-- AUGUSTA, Ga. -- Body language often tells the story for Rory McIlroy, so seeing a scoreboard or watching wayward shots into the woods was not necessary to figure out his mood on Saturday afternoon at Augusta National.
The purposeful stride and bounce in his step had gone missing, replaced by slumped shoulders and an indifferent disposition. Putts failed to drop. McIlroy's contorted face showed a look of disbelief.
His seemingly excellent chance at winning the Masters was slipping away with the afternoon breeze; the place many expected to be his ultimate stomping ground was turning into a house of horrors, again.
McIlroy started Saturday with high hopes. He was just a shot behind 36-hole leader Jordan Spieth and looking to pounce on an opening to complete the career Grand Slam. Instead, McIlroy walked off the 18th green having failed to make a single birdie, his chances at victory left to a Sunday miracle.
"Just one of those days,'' said McIlroy, whose 77 put him in a tie for 11th place, 5 shots back of Spieth. "You have to try to forget about it and move on.''
McIlroy could chalk it up to difficult conditions that saw just five players break par. And certainly the course was a bully -- with strong winds, cool temperatures, slick, baked-out greens and major championship nerves all playing their parts.
But the truth is, the wind that caused fits for a majority of the field had died down as thousands upon thousands of spectators lined the fairways and surrounded the greens over the closing holes.
And McIlroy couldn't get anything to go, unable to narrow the gap and failing to make a birdie for the first time in 80 major championship rounds, dating to the 2010 Open at St. Andrews -- where he followed an opening-round 63 with an 80.
It didn't help that he witnessed numerous occasions where Spieth holed unlikely putts, getting to 2 under par for the day at one point.
"After 15, I said, 'How the hell is he 2 under par today?'" McIlroy said. "But it's his most impressive asset. And as much as it could be annoying to his competitors, it's very, very impressive.''
McIlroy only has a chance on Sunday because Spieth did him the favor of playing the last two holes in 3 over par.
"To be honest with you, I would be feeling a lot worse about myself if I hadn't have just seen what Jordan did the last two holes,'' McIlroy said. "I sort of take a bit of heart from that; I'm still in this golf tournament. Standing on 17 tee, I didn't feel I was. I was 8 back. But it just shows you how fast things can happen on this golf course, especially when the conditions are like they are.''
They sure happened quickly to McIlroy, who had a double-bogey and three bogeys and was continually frustrated by his inability to make a birdie, despite several chances.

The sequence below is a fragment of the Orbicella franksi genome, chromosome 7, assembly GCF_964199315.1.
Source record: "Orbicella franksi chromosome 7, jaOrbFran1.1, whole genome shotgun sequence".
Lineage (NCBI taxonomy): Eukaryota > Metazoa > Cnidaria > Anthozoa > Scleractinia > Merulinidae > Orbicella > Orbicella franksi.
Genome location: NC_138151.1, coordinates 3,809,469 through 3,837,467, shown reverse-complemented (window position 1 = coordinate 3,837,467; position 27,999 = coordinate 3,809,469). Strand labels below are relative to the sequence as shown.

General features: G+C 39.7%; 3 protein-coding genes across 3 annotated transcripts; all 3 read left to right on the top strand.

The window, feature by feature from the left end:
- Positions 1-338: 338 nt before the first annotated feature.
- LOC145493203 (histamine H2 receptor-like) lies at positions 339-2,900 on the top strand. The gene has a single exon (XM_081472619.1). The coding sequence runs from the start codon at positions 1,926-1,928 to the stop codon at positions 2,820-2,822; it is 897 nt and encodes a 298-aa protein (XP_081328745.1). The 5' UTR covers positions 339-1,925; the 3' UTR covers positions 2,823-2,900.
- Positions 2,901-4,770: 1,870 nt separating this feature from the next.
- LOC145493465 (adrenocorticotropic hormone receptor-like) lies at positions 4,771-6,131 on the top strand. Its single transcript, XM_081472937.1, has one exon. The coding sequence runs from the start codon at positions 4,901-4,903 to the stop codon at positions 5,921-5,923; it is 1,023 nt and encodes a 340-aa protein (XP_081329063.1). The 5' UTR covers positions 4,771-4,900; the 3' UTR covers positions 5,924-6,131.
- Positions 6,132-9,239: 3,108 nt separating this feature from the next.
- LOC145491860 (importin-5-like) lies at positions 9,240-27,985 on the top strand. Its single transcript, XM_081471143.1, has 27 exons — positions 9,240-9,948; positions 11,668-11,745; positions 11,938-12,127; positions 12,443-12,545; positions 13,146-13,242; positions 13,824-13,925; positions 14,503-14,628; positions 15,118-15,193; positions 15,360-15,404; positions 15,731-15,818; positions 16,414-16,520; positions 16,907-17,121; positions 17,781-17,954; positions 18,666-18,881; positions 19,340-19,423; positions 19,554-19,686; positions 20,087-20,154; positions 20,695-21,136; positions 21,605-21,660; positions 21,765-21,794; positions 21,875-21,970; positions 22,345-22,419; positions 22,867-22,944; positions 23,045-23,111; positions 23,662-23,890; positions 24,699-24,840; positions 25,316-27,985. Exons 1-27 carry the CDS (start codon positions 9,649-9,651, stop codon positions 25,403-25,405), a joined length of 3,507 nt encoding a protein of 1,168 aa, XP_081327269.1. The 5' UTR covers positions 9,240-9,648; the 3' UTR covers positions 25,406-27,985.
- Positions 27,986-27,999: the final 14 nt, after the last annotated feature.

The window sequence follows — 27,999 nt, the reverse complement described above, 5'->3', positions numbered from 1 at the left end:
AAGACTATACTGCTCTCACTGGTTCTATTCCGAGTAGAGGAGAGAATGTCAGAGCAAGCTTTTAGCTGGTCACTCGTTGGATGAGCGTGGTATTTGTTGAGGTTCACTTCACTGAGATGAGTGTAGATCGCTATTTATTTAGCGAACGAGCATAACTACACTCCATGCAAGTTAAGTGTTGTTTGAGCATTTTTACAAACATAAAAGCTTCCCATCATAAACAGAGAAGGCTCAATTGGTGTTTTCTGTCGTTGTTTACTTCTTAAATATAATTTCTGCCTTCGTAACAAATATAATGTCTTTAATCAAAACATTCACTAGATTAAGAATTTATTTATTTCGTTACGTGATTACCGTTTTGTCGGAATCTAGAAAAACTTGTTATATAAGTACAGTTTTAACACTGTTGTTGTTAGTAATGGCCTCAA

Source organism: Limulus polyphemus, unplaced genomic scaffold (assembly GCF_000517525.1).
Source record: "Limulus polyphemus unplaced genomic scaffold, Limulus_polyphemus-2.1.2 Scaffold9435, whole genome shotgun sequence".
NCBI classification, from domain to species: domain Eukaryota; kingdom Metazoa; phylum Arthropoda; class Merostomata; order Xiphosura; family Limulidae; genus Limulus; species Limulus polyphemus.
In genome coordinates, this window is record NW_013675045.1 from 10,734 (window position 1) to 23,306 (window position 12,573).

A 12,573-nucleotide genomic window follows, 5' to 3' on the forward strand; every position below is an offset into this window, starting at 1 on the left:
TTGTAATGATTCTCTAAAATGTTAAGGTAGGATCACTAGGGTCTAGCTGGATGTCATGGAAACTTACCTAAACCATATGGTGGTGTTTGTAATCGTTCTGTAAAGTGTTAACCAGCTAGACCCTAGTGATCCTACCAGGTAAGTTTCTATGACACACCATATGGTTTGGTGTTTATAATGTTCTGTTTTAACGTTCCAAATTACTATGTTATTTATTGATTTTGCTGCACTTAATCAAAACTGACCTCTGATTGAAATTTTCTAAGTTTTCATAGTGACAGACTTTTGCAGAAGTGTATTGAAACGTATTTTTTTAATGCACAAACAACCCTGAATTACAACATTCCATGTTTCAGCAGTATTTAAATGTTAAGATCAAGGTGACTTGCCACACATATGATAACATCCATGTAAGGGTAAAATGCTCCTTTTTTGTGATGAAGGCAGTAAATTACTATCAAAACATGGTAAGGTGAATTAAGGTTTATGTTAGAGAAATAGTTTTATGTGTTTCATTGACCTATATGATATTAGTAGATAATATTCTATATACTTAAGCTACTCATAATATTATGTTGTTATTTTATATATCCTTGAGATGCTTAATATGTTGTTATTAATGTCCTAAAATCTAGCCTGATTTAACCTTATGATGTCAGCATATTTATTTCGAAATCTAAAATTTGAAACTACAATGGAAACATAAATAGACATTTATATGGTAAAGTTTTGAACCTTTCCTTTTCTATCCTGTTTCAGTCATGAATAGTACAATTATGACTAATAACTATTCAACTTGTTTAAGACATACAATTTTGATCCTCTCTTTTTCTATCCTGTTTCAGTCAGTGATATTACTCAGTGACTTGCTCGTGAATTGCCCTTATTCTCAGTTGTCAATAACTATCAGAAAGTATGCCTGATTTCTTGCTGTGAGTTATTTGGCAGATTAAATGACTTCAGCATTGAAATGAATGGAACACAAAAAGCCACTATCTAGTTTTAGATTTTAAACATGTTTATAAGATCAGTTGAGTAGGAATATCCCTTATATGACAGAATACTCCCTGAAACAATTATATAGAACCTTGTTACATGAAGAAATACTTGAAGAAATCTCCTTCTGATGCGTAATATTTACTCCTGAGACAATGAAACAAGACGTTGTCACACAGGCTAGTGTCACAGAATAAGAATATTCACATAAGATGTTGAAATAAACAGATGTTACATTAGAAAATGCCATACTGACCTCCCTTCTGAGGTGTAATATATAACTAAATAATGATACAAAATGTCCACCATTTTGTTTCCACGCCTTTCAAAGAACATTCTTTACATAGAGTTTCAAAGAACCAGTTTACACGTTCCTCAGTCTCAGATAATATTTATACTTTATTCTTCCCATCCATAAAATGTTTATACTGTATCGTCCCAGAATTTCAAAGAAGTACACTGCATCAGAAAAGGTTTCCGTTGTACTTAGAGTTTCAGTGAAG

A turning point came at the 7th hole, where he hit an excellent approach to set up a birdie putt, only to see it slide six feet past before missing the par putt.
"Jordan was making bogey there anyway and to not at least pick up a shot there, it sort of killed all momentum that I maybe would have gotten,'' McIlroy said. "Then to hit it in the bunker on [No.] 8 from there, I was just making life very difficult for myself. I didn't feel like anything was off, but it was just ... sort of playing upstream, I guess you can say. I was always trying to get something going and I just couldn't.''
Augusta National seems to frustrate McIlroy more than he lets on. He has said on more than one occasion that he figured the Masters would be the easiest of the majors for him to win, given the big ballpark and his skills on such layouts.
And yet, it is turning out to be the most difficult. He captured the U.S. Open in 2011, at the very next major after blowing the Masters when he had a 4-shot lead and tallied a final-round 80. He of course added two PGAs and an Open since then, leaving the Masters for him to become just the sixth player in history to hold all four major championship trophies.
But McIlory has not been close on a back nine since he shared the lead on the 10th tee in 2011. He tied for eighth two years ago and was fourth last year, but that was after a closing 66 helped him reduce a 10-shot deficit to 6.
And then there are those troubling big numbers. Saturday's 5-over-par effort was the sixth time in 29 Masters rounds -- over eight tournaments, including one missed cut -- that he has shot 77 or higher.
McIlroy tried to find positives in parring the last seven holes -- after what was a crushing double-bogey at the 11th. He gave himself some chances, albeit ones he didn't convert, and managed to avoid the last-hole disasters that Spieth encountered.
Now he is banking on a more benign Augusta National and the opportunity to fire at pins and play aggressively, with the feeling that the pressure is on those in front of him, especially Spieth.
But the bottom line is, he turned a 1-shot deficit into 5, had Spieth in his sights in the last group and now has far more players blocking his path to the green jacket.
One thing is certain: You'll know how that quest for McIlroy goes on Sunday just by looking at him.